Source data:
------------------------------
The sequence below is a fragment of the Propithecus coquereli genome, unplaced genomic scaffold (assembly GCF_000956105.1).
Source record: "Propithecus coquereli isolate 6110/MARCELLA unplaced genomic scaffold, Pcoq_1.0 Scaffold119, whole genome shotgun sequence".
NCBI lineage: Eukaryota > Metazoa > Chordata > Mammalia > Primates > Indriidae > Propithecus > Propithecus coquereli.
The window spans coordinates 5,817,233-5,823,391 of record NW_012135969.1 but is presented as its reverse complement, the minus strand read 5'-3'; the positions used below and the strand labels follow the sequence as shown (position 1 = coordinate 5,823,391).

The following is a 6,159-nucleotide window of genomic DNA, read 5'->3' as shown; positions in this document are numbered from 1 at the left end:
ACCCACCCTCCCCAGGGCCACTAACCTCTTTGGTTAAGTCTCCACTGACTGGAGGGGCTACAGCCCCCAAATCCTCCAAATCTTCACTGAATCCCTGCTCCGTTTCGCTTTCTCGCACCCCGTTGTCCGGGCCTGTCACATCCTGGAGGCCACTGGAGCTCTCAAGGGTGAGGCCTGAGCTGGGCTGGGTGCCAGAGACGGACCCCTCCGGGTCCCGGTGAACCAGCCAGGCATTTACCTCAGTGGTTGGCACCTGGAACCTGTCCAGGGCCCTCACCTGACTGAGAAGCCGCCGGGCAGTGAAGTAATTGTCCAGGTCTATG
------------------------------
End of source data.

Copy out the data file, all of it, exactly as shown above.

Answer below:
The sequence below is a fragment of the Propithecus coquereli genome, unplaced genomic scaffold (assembly GCF_000956105.1).
Source record: "Propithecus coquereli isolate 6110/MARCELLA unplaced genomic scaffold, Pcoq_1.0 Scaffold119, whole genome shotgun sequence".
NCBI lineage: Eukaryota > Metazoa > Chordata > Mammalia > Primates > Indriidae > Propithecus > Propithecus coquereli.
The window spans coordinates 5,817,233-5,823,391 of record NW_012135969.1 but is presented as its reverse complement, the minus strand read 5'-3'; the positions used below and the strand labels follow the sequence as shown (position 1 = coordinate 5,823,391).

The following is a 6,159-nucleotide window of genomic DNA, read 5'->3' as shown; positions in this document are numbered from 1 at the left end:
ACCCACCCTCCCCAGGGCCACTAACCTCTTTGGTTAAGTCTCCACTGACTGGAGGGGCTACAGCCCCCAAATCCTCCAAATCTTCACTGAATCCCTGCTCCGTTTCGCTTTCTCGCACCCCGTTGTCCGGGCCTGTCACATCCTGGAGGCCACTGGAGCTCTCAAGGGTGAGGCCTGAGCTGGGCTGGGTGCCAGAGACGGACCCCTCCGGGTCCCGGTGAACCAGCCAGGCATTTACCTCAGTGGTTGGCACCTGGAACCTGTCCAGGGCCCTCACCTGACTGAGAAGCCGCCGGGCAGTGAAGTAATTGTCCAGGTCTATG